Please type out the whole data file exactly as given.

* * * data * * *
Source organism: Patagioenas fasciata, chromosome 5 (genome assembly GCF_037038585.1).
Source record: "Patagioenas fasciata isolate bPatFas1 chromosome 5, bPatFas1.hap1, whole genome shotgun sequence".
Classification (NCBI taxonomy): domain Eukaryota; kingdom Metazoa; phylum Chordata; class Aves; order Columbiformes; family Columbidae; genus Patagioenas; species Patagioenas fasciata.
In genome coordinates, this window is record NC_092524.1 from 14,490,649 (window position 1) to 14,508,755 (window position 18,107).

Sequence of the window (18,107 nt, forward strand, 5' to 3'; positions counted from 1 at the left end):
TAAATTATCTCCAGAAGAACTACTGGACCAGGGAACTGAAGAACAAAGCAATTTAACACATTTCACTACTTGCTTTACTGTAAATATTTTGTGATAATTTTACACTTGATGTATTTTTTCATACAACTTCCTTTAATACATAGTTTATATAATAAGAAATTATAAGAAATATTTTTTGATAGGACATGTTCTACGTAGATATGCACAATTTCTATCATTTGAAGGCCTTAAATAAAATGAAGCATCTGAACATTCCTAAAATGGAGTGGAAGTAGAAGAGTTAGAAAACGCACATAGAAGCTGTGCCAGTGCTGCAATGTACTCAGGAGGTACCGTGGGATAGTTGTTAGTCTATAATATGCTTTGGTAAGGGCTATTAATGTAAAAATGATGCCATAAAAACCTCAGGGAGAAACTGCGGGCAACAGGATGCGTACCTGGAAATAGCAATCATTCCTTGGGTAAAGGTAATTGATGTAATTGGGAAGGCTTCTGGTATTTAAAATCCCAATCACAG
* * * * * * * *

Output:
Source organism: Patagioenas fasciata, chromosome 5 (genome assembly GCF_037038585.1).
Source record: "Patagioenas fasciata isolate bPatFas1 chromosome 5, bPatFas1.hap1, whole genome shotgun sequence".
Classification (NCBI taxonomy): domain Eukaryota; kingdom Metazoa; phylum Chordata; class Aves; order Columbiformes; family Columbidae; genus Patagioenas; species Patagioenas fasciata.
In genome coordinates, this window is record NC_092524.1 from 14,490,649 (window position 1) to 14,508,755 (window position 18,107).

Sequence of the window (18,107 nt, forward strand, 5' to 3'; positions counted from 1 at the left end):
TAAATTATCTCCAGAAGAACTACTGGACCAGGGAACTGAAGAACAAAGCAATTTAACACATTTCACTACTTGCTTTACTGTAAATATTTTGTGATAATTTTACACTTGATGTATTTTTTCATACAACTTCCTTTAATACATAGTTTATATAATAAGAAATTATAAGAAATATTTTTTGATAGGACATGTTCTACGTAGATATGCACAATTTCTATCATTTGAAGGCCTTAAATAAAATGAAGCATCTGAACATTCCTAAAATGGAGTGGAAGTAGAAGAGTTAGAAAACGCACATAGAAGCTGTGCCAGTGCTGCAATGTACTCAGGAGGTACCGTGGGATAGTTGTTAGTCTATAATATGCTTTGGTAAGGGCTATTAATGTAAAAATGATGCCATAAAAACCTCAGGGAGAAACTGCGGGCAACAGGATGCGTACCTGGAAATAGCAATCATTCCTTGGGTAAAGGTAATTGATGTAATTGGGAAGGCTTCTGGTATTTAAAATCCCAATCACAG